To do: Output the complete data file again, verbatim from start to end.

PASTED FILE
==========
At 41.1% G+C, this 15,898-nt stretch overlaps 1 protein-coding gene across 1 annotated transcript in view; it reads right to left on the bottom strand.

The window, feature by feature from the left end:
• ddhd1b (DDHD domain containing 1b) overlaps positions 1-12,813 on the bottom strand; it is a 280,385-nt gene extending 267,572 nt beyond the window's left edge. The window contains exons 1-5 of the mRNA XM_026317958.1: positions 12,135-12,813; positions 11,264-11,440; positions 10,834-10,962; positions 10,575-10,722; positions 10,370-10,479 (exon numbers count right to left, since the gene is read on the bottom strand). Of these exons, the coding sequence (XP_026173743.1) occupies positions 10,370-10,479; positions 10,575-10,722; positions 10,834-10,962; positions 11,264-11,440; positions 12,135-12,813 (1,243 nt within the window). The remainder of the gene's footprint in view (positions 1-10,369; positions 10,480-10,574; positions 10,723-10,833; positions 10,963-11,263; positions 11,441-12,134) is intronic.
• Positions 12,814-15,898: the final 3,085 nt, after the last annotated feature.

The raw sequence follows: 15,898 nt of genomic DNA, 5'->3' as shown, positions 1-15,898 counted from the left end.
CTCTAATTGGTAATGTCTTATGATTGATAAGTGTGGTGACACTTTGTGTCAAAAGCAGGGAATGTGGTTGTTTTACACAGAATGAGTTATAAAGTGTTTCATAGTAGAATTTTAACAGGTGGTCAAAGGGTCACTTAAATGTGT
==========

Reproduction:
At 41.1% G+C, this 15,898-nt stretch overlaps 1 protein-coding gene across 1 annotated transcript in view; it reads right to left on the bottom strand.

The window, feature by feature from the left end:
• ddhd1b (DDHD domain containing 1b) overlaps positions 1-12,813 on the bottom strand; it is a 280,385-nt gene extending 267,572 nt beyond the window's left edge. The window contains exons 1-5 of the mRNA XM_026317958.1: positions 12,135-12,813; positions 11,264-11,440; positions 10,834-10,962; positions 10,575-10,722; positions 10,370-10,479 (exon numbers count right to left, since the gene is read on the bottom strand). Of these exons, the coding sequence (XP_026173743.1) occupies positions 10,370-10,479; positions 10,575-10,722; positions 10,834-10,962; positions 11,264-11,440; positions 12,135-12,813 (1,243 nt within the window). The remainder of the gene's footprint in view (positions 1-10,369; positions 10,480-10,574; positions 10,723-10,833; positions 10,963-11,263; positions 11,441-12,134) is intronic.
• Positions 12,814-15,898: the final 3,085 nt, after the last annotated feature.

The raw sequence follows: 15,898 nt of genomic DNA, 5'->3' as shown, positions 1-15,898 counted from the left end.
CTCTAATTGGTAATGTCTTATGATTGATAAGTGTGGTGACACTTTGTGTCAAAAGCAGGGAATGTGGTTGTTTTACACAGAATGAGTTATAAAGTGTTTCATAGTAGAATTTTAACAGGTGGTCAAAGGGTCACTTAAATGTGT